The challenge also tasked you to add a simple visualization (chart or graph) to the analytics you’ve done so far. Nothing fancy was required, thus a simple bar chart or a table with conditionally colored cells using any readily available analytics tool would fulfill the requirement. Hopefully you received some useful and constructive feedback from those you shared your analytics and visualizations with.

Some people grasp analytics much better when it is visualized, thus very little harm is done by adding simple visualizations to your analytics. As the adage goes, "a picture is worth a thousand words." 

Series Recap: What We’ve Done So Far

 

Month

What we did

January

Challenge #1 - Where is my data?

Identify and create a list of your various data sources (both internal and external).

February

Challenge #2 - What’s in my data source?

Figure out exactly what's in your data sources.

March

Challenge #3 - What questions do I have?

Identify and list the top five business questions that you frequently need answered. It didn't matter whether you currently get all the required answers or it's on your wish list.

April

Challenge #4 - What data can help answer my questions?

Map your information needs to your data sources. The emphasis was to utilize the information gathered during the first two challenges, and identify any data gaps.

May

Challenge #5 – Time for pit-stop

Review and refine results achieved so far.

June

Challenge #6 – Let’s get some data.

Get the data needed for your analytics.

July

Challenge #7 – Which analytics tools should I use?

Selecting the “best-fit” analytics tool.

August

Challenge #8 – Let’s do some analytics

Perform some simple analytics and benchmarking tasks.

September

Challenge #9 – Improving your analytics

Continuously improving your analytics.

 





























Challenge 10: Making Effective Use of Your Analytics

I have my analytics, now what?

So you’ve completed your analytics or received a set of analytics. What next? It’s now time to transform the insights from your analytics into action. The actions taken based on the analytics insights should be seen as value-added when compared to actions not supported by analytics. This does not imply that decisions should be based solely on analytics. However, analytics insights should be given a stronger weighting during decision-making. Remember that analytics by themselves do not solve your business challenges. Rather, they provide guidance when taking actions to solve these challenges.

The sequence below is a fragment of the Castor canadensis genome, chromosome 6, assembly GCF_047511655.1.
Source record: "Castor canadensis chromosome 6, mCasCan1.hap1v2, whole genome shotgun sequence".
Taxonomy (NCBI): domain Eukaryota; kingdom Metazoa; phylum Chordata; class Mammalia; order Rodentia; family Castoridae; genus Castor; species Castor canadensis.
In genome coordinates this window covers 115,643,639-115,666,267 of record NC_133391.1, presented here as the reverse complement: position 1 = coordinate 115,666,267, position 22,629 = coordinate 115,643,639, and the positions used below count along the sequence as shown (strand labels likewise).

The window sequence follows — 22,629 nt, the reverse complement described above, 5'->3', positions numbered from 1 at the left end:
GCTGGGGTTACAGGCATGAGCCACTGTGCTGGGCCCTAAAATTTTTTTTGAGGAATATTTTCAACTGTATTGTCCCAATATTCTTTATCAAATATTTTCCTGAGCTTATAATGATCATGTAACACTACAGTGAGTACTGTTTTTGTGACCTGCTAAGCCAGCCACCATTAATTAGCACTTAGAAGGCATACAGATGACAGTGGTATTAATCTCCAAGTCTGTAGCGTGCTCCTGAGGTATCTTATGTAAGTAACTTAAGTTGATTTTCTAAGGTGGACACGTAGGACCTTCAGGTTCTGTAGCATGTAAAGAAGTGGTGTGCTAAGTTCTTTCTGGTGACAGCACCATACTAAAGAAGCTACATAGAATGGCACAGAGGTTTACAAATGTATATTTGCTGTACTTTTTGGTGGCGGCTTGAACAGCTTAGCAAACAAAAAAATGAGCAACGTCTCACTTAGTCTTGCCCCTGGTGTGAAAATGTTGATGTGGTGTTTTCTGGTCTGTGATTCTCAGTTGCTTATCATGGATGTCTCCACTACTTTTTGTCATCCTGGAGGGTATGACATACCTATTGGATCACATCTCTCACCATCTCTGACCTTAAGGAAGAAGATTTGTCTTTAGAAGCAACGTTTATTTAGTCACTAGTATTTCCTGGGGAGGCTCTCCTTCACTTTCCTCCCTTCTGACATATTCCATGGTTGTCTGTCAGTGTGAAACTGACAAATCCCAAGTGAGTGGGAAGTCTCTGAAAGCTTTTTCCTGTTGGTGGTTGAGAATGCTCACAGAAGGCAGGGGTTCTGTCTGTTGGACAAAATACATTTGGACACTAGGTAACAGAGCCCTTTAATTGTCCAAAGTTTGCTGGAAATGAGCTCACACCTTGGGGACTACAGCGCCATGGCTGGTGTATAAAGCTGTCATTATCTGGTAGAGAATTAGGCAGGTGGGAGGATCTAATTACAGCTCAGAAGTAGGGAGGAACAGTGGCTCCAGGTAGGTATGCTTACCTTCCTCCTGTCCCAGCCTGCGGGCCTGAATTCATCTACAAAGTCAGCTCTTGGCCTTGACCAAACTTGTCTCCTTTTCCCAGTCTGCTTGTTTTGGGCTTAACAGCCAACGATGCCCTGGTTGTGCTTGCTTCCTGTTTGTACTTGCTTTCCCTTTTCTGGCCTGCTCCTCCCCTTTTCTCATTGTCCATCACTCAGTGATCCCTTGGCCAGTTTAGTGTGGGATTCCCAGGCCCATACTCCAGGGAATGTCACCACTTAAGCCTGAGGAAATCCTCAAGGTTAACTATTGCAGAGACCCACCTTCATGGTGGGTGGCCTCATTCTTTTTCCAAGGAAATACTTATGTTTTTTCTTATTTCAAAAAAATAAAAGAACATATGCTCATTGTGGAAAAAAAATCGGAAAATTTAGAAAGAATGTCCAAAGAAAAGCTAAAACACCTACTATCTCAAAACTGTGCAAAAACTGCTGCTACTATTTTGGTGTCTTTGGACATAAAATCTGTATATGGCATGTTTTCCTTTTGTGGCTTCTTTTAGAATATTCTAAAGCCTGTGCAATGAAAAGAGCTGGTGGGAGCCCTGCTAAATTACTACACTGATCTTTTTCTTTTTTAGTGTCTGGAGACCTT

For the purposes of this challenge, the goal of the analytics you performed was to help answer your top business challenges identified during the earlier part of the series. So now is the time to find out whether your analytics helps to provide guidance to effectively deal with the identified business challenges. This is the “now what?”

As you review the results of your analytics, also take time to identify other areas in which the analytics could potentially be relevant. 

 

Basic

Advanced

·         During the next few weeks, use your analytics to answer at least one of your top five business questions identified in Challenge #3.

·         During the next few weeks, encourage the use of analytics to support decision-making related to the top four problematic subject areas identified in Challenge #3.

·         Also review the KPIs and benchmarks identified in Challenge #3 for effectiveness. Do they provide a solid foundation for performance management?

 

Comments and Hints

Basic Level:  The purpose of Challenge #3 was to set the goals for your analytics, thus the analytics you chose to perform should have been relevant to the top five business questions identified. If your analytics do not provide an answer to any of these questions, then it would be prudent to redo Challenges #4 through #9 to enable you answer at least one of the top five business questions.

Advanced Level:  Data-driven decision-making should be encouraged at all levels within the organization, especially when it comes to problematic subject areas. One way to enhance encouragement would be to share analytics-related success stories from within the organization.

Collaboration Forum

I encourage you to participate by commenting on the newsletter posts or via our forum, to enable you to ask questions of each other, discuss how challenges were tackled, and also raise issues/problems that you encounter. Comments are meant to be interactive as well as educative, thus I’ll urge users to be respectful of each other.

About The Author
Samuel Ayisi
Head of Analytics
Leumas Solutions


Samuel Ayisi is the head of analytics with Leumas Solutions. He can be reached at sayisi@leumassolutions.com.